Stocks Vs. Bond Portfolio

Allocate stocks and bonds strategically to minimize the risks.

Allocate stocks and bonds strategically to minimize the risks.

When saving for retirement, it is important not to put all your eggs in one basket. Choosing more than one type of investment vehicle will allow you to minimize the risks and maximize your returns. Stocks and bonds are the two most common types of investments that you can consider. Understanding how stocks and bonds work will help you in allocating for your retirement.

Definition

In a nutshell, stocks are equities while bonds are debts. A stock is a kind of investment that one purchases in the form of securities or shares in a corporation. During the establishment of the corporation, the shareholders signify their ownership on the corporation’s assets and future earnings through stock certificates. A bond, on the other hand, is similar to an I.O.U., which is a debt security, bill, note or debt obligation. Purchasing a bond from an issuer, which includes the government, municipality, corporation and federal agency, is like lending money to the issuer. The issuer, in turn, provides a bond that promises payment of a specified interest rate during the life of the bond. In addition, the issuer of the bond also repays the face value (principal) of the bond upon maturity.

Types of Stocks

Stocks come in two basic classifications -- common and preferred. Common stocks allow the shareholders to receive dividends and cast their respective votes during meetings of the stockholders. Preferred stocks do the exact opposite. Stockholders do not have the right to cast votes. However, stockholders have a much bigger share in terms of claiming assets and earning profits.

Types of Bonds

The four common types of bonds include U.S. government securities, municipal bonds, corporate bonds and mortgage-backed securities. Issued by the U.S. Department of Treasury, U.S. government bonds obligate the government to pay the bondholder a sum of money (including interest earned) at specified intervals and to repay the total face value or principal upon the bond’s maturity date. Also known as, “munis,” municipal bonds come from state or local governments to fund civic projects. Corporate bonds are debt instruments issued by companies backed by individual corporations to raise capital. A mortgage-backed security comes from pooling mortgage debt and selling it as individual bond securities. Of the four, a mortgage-backed security has the highest risk and it pays principal and interest periodically, unlike other types of bonds that pay the principal upon maturity.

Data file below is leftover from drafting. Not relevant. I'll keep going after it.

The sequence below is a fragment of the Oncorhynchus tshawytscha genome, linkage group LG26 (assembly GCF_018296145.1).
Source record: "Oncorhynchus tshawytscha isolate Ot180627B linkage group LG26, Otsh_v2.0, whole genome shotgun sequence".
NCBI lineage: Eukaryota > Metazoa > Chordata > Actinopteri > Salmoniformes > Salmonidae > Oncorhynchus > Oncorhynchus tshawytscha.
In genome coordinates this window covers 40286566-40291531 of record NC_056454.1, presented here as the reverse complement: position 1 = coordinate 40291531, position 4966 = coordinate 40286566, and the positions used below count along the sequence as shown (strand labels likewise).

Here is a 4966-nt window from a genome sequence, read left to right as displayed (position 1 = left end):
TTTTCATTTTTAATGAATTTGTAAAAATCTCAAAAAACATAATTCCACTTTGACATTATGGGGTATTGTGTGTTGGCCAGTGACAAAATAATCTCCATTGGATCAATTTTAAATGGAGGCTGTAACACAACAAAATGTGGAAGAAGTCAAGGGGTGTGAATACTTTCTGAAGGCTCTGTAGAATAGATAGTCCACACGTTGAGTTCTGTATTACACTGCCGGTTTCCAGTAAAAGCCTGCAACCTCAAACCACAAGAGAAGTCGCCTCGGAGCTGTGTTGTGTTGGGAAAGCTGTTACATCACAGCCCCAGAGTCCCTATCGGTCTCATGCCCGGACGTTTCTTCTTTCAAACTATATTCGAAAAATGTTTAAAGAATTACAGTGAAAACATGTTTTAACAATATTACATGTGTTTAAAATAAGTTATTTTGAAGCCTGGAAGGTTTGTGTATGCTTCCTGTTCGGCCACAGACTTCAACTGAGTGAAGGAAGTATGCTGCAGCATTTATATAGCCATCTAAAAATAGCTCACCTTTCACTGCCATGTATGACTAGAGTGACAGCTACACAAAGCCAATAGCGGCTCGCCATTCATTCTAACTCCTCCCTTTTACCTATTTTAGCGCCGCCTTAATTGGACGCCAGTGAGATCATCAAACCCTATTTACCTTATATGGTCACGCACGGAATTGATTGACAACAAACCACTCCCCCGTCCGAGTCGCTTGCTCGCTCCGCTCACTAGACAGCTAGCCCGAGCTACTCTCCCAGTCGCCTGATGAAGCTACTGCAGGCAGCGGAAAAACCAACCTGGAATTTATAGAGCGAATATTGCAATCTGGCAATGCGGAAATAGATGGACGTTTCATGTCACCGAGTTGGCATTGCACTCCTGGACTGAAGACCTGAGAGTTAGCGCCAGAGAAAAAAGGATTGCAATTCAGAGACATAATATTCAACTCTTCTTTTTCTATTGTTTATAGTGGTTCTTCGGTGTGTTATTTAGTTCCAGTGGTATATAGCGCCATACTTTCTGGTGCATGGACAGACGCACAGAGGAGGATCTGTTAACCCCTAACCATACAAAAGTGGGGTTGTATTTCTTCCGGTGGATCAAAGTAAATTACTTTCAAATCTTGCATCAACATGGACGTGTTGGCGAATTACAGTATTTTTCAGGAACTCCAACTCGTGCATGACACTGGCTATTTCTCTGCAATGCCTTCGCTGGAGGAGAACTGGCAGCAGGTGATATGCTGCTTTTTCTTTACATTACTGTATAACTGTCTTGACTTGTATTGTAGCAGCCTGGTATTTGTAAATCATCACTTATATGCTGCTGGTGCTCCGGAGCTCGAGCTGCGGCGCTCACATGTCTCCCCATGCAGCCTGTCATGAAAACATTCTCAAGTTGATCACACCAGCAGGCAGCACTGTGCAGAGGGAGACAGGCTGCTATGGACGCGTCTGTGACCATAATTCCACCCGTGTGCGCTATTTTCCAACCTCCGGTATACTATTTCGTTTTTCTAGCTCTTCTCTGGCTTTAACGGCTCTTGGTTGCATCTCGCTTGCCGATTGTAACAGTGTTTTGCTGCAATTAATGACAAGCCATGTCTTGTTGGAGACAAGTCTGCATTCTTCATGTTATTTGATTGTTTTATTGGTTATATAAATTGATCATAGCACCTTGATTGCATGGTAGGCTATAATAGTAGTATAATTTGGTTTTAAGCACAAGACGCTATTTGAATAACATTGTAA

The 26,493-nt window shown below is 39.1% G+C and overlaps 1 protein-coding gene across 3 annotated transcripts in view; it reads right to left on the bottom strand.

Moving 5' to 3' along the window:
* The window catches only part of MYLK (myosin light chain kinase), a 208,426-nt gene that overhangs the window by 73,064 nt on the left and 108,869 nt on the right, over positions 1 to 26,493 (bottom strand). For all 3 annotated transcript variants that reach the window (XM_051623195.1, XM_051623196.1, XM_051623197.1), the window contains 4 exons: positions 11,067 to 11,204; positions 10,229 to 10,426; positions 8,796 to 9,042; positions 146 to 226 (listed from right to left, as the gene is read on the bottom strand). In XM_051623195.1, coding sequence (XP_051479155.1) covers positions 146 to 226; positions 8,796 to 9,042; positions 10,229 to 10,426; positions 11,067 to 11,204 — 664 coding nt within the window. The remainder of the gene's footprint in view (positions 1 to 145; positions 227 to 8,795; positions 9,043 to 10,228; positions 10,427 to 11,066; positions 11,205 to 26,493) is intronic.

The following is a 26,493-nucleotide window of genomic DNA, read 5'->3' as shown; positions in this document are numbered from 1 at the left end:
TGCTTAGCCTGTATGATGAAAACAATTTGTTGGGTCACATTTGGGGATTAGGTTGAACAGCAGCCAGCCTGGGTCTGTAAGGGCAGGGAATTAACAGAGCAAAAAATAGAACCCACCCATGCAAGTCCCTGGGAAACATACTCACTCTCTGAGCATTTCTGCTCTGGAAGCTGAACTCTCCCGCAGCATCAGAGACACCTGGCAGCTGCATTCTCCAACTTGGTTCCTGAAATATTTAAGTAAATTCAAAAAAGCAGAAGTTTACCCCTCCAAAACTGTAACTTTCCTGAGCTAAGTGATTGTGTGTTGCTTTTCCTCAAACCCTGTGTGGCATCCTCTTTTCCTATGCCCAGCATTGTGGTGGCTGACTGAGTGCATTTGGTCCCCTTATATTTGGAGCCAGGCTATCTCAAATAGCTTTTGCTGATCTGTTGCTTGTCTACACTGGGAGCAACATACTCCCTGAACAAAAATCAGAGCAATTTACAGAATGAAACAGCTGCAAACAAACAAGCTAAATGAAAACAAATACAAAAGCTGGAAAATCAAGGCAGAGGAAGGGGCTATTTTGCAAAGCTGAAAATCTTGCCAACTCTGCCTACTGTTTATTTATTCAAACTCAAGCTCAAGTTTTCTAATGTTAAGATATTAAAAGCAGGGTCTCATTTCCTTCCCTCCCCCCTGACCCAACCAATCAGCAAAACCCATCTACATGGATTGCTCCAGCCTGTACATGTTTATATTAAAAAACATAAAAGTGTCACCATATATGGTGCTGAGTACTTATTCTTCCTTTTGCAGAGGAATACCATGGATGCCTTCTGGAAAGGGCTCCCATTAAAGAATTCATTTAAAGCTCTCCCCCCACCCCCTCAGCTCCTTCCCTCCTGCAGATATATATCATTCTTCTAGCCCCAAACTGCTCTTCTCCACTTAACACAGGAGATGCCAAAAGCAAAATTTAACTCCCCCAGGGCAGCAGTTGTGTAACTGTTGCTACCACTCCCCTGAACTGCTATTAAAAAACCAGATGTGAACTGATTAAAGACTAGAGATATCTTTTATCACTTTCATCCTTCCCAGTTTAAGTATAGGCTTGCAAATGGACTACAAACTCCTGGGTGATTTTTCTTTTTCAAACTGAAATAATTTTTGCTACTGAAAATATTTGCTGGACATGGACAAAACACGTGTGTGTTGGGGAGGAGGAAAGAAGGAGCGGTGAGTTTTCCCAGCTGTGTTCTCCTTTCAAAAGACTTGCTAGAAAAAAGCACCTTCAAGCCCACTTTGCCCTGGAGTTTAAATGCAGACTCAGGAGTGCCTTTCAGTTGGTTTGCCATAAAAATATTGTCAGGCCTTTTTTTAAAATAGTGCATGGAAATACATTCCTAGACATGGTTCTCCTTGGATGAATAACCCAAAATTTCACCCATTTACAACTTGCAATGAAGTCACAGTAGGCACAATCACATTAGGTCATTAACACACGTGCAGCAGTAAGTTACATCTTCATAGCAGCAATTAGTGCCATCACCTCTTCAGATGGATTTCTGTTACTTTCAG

Benefits and Advantages

Compared to bond portfolios, stock investments yield higher returns. A stock provides you a share of ownership in a company. When you have stocks in a company, you are a shareholder, which means you have a claim on the company’s assets, as well as voting rights in company matters. On the other hand, bond portfolios are, considerably, sound. Investing in bonds is less risky than investing in stocks. Unlike stocks, bonds guarantee payment, of not only interests made, but also the original face value itself.

Risks and Returns

In general, stocks offer higher returns than bonds; however, they also have higher risks compared to bonds. Most aggressive investors choose stocks while the conservative ones choose bonds. It is advisable that if you’re willing to take the risk, you should begin with a diversified market portfolio. Try “dialing down” the total risk with the addition of fixed income to the mix. Evaluate your risk-return spectrum by mixing stocks and bonds. If a riskier portfolio holds 100 percent stocks, and the least volatile portfolio holds 100 percent bonds, you can try doing standard stock-bond allocations such as 80 percent stocks combined with 20 percent bonds, 60 percent stocks combined with 40 percent bonds, 40 percent stocks combined with 60 percent bonds and 20 percent stocks combined with 80 percent bonds. Compare the average annual return and volatility of each combination based on the portfolio’s historical performance that may repeat in the future. Analyzing the risk-return will help you visualize the range of potential outcomes based on how aggressive your strategy is.

About the Author

Josienita Borlongan is a full-time lead web systems engineer and a writer. She writes for Business.com, OnTarget.com and various other websites. She is a Microsoft-certified systems engineer and a Cisco-certified network associate. She graduated with a Bachelor of Science in medical technology from Saint Louis University, Philippines.

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